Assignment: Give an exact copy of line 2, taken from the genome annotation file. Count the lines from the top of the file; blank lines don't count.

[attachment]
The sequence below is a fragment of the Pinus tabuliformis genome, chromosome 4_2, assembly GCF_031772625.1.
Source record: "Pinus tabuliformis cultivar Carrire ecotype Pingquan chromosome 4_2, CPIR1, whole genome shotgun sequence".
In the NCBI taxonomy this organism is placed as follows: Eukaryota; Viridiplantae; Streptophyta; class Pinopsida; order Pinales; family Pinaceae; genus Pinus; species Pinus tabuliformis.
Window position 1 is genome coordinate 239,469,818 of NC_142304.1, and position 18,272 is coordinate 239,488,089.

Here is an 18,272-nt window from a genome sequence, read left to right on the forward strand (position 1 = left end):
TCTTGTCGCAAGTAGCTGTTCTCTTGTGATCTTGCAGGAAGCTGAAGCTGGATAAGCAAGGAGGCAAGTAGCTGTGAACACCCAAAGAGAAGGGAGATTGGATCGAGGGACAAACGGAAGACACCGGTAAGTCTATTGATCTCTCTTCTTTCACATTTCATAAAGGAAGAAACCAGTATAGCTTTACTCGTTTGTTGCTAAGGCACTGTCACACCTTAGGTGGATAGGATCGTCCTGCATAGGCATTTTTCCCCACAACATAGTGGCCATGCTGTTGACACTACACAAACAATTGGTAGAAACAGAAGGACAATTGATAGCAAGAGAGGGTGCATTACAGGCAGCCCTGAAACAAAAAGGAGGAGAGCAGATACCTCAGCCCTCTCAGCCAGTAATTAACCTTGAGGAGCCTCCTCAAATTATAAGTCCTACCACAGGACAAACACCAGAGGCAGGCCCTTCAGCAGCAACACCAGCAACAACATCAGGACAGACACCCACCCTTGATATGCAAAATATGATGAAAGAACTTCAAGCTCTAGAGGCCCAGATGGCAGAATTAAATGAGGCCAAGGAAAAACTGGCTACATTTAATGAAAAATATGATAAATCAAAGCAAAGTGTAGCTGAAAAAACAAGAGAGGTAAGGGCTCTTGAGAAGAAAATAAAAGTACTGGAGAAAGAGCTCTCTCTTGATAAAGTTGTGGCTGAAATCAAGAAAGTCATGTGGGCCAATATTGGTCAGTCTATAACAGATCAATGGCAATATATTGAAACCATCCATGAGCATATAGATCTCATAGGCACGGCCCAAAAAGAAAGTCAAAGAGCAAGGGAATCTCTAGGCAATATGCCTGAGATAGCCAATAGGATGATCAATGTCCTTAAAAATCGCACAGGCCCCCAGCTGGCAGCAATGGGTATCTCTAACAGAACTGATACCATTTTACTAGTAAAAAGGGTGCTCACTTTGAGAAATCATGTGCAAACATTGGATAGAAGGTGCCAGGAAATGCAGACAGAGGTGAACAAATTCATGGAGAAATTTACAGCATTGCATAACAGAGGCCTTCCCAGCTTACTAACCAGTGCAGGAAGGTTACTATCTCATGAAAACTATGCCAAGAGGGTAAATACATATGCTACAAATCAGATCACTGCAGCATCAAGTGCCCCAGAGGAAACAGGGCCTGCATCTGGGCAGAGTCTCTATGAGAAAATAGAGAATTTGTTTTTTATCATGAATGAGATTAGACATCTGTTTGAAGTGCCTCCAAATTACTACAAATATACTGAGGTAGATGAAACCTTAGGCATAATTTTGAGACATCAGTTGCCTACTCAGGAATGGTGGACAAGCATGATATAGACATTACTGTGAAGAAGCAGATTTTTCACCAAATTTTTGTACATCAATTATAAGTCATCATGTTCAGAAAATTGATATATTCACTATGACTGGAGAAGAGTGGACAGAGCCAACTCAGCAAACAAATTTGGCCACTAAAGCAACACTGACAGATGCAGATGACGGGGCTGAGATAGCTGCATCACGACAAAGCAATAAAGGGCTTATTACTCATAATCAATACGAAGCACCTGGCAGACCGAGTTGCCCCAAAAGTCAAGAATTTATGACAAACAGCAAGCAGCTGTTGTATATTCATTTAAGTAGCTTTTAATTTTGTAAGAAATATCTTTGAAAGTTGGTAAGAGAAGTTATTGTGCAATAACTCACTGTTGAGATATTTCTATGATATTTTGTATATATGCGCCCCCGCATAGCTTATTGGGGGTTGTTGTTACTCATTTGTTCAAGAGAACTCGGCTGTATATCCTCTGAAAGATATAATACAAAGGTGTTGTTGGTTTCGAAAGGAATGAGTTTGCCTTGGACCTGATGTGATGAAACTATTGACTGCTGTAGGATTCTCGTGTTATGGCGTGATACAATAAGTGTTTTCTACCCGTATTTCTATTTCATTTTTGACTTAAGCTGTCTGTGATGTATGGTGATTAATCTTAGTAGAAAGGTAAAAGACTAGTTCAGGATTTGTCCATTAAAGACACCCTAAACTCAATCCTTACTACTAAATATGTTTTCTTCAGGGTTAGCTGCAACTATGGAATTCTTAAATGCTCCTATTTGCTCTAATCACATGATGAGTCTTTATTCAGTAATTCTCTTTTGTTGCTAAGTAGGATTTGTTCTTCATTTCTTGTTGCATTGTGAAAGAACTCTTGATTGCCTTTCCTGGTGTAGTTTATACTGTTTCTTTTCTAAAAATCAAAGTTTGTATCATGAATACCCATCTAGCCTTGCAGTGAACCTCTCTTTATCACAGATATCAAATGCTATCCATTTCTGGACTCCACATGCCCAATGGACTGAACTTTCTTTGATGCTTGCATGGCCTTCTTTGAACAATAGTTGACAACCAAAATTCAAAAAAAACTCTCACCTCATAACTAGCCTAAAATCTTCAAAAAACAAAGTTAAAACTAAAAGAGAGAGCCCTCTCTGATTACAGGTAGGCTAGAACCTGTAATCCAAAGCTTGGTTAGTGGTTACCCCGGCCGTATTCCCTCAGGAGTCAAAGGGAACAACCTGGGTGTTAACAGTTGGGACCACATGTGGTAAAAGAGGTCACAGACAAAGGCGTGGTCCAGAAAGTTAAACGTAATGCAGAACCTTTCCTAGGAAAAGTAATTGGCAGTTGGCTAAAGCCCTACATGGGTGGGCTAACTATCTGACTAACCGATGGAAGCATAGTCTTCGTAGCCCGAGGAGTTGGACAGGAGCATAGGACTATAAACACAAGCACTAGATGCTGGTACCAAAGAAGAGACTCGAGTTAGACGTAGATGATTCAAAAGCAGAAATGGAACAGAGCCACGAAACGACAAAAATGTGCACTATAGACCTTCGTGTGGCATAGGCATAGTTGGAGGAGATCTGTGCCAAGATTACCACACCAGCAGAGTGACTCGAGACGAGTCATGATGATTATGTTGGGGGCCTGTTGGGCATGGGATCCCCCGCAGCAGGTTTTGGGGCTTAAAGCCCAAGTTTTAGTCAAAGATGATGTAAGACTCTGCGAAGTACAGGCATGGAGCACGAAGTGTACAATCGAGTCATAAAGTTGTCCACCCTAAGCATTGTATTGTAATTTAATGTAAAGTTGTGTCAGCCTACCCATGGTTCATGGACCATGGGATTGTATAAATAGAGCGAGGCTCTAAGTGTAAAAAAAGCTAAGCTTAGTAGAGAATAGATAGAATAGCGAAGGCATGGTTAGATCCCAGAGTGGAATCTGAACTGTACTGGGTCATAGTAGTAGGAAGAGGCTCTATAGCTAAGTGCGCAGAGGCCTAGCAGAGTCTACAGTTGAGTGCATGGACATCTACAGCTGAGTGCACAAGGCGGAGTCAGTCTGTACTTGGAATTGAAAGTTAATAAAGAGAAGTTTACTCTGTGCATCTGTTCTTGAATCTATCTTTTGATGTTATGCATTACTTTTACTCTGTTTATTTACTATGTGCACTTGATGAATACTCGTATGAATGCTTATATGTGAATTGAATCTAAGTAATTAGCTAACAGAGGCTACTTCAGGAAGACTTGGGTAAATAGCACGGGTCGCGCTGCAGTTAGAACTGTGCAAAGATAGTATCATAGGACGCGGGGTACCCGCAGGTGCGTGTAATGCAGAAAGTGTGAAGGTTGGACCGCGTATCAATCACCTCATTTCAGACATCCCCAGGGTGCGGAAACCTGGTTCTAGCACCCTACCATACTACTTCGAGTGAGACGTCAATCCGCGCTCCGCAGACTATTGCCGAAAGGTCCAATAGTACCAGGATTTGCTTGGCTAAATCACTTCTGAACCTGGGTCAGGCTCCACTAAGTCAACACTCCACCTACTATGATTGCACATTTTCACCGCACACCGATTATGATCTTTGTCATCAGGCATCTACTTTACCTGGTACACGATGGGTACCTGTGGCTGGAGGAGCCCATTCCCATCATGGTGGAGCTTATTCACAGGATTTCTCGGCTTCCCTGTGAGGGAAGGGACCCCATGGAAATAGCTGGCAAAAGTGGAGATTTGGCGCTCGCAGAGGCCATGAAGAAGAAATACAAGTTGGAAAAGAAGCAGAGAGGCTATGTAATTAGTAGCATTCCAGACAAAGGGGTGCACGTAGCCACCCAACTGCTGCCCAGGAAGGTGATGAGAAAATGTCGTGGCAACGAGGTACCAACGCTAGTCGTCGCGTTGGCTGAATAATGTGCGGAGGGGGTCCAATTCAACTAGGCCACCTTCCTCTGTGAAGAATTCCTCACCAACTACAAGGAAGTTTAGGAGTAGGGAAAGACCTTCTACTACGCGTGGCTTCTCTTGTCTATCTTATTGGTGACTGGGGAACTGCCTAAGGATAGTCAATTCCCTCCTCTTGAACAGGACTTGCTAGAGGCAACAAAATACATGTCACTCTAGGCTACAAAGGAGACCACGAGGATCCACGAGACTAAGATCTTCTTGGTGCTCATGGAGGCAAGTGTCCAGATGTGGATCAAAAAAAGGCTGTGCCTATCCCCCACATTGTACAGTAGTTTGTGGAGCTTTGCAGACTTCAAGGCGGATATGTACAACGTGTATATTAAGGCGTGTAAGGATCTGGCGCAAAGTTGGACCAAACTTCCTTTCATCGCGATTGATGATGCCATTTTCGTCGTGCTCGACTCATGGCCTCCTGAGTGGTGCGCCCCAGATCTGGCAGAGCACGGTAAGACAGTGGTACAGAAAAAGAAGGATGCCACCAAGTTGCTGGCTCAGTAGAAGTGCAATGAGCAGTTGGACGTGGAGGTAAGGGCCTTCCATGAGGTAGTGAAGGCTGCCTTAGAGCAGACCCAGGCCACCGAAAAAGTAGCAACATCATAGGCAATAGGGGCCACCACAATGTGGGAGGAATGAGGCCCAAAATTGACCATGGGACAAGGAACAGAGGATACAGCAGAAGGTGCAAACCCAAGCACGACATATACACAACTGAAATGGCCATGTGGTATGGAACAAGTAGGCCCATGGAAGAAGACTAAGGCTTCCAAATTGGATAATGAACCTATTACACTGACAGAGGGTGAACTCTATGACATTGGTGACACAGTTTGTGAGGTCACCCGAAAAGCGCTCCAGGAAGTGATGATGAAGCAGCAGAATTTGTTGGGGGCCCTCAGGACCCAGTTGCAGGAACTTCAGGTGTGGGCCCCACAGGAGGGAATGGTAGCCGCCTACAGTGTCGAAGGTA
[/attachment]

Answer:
Source record: "Pinus tabuliformis cultivar Carrire ecotype Pingquan chromosome 4_2, CPIR1, whole genome shotgun sequence".